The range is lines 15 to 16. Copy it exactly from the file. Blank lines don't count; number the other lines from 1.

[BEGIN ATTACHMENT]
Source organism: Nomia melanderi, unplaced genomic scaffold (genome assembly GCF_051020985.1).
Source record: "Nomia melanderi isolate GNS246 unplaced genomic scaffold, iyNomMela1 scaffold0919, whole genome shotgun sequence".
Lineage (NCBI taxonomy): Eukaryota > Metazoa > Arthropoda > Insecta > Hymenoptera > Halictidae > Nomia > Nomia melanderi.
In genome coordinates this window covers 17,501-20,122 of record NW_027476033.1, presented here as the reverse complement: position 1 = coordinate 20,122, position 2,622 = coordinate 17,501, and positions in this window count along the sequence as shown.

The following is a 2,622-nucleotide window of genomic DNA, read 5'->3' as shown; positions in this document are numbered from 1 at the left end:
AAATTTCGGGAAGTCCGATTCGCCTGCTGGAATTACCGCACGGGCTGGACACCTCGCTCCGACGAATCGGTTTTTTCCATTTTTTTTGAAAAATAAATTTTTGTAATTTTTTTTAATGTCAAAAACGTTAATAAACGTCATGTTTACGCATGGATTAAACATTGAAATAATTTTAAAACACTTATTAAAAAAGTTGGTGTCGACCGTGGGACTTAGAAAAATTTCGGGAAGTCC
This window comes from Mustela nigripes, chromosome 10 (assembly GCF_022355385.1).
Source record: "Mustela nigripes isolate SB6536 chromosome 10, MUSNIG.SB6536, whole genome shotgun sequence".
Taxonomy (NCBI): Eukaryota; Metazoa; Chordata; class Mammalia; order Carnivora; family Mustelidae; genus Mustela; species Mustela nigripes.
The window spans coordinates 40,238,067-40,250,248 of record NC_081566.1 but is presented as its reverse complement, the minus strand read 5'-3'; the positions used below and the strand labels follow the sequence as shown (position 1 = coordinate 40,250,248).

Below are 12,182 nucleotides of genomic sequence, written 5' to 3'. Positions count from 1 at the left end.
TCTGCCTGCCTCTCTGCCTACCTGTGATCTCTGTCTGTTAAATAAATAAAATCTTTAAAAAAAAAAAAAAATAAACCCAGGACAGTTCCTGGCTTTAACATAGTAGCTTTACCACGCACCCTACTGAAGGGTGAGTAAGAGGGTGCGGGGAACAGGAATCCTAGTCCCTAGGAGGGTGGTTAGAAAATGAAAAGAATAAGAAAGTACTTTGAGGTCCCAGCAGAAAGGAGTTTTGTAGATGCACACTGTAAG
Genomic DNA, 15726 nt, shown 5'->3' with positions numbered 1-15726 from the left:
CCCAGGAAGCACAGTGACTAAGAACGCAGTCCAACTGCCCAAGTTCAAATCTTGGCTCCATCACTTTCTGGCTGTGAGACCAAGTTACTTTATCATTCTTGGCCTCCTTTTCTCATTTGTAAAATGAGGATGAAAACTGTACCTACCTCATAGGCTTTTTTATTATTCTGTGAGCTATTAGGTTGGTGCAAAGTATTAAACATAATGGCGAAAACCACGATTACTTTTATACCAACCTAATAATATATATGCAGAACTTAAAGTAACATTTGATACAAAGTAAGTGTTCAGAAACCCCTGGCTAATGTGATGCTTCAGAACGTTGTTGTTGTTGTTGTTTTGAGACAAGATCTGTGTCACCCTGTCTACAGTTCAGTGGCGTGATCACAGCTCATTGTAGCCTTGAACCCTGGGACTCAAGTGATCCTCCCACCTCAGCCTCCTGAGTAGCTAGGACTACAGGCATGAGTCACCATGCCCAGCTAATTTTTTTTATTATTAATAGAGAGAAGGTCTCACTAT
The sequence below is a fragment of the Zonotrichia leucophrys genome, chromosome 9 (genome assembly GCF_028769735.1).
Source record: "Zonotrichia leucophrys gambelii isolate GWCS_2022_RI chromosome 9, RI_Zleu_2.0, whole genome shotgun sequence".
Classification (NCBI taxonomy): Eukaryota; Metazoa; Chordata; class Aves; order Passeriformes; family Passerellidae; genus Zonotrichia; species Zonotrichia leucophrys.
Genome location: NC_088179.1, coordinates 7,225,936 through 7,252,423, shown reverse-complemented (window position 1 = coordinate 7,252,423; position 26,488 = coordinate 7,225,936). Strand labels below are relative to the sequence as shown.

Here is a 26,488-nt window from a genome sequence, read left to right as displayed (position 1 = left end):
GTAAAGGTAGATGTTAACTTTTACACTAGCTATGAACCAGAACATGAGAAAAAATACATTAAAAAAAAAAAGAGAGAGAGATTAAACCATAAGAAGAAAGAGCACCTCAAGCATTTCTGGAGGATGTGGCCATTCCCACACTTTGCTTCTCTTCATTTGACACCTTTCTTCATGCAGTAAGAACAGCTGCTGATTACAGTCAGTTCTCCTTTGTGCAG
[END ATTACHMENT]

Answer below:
The sequence below is a fragment of the Zonotrichia leucophrys genome, chromosome 9 (genome assembly GCF_028769735.1).
Source record: "Zonotrichia leucophrys gambelii isolate GWCS_2022_RI chromosome 9, RI_Zleu_2.0, whole genome shotgun sequence".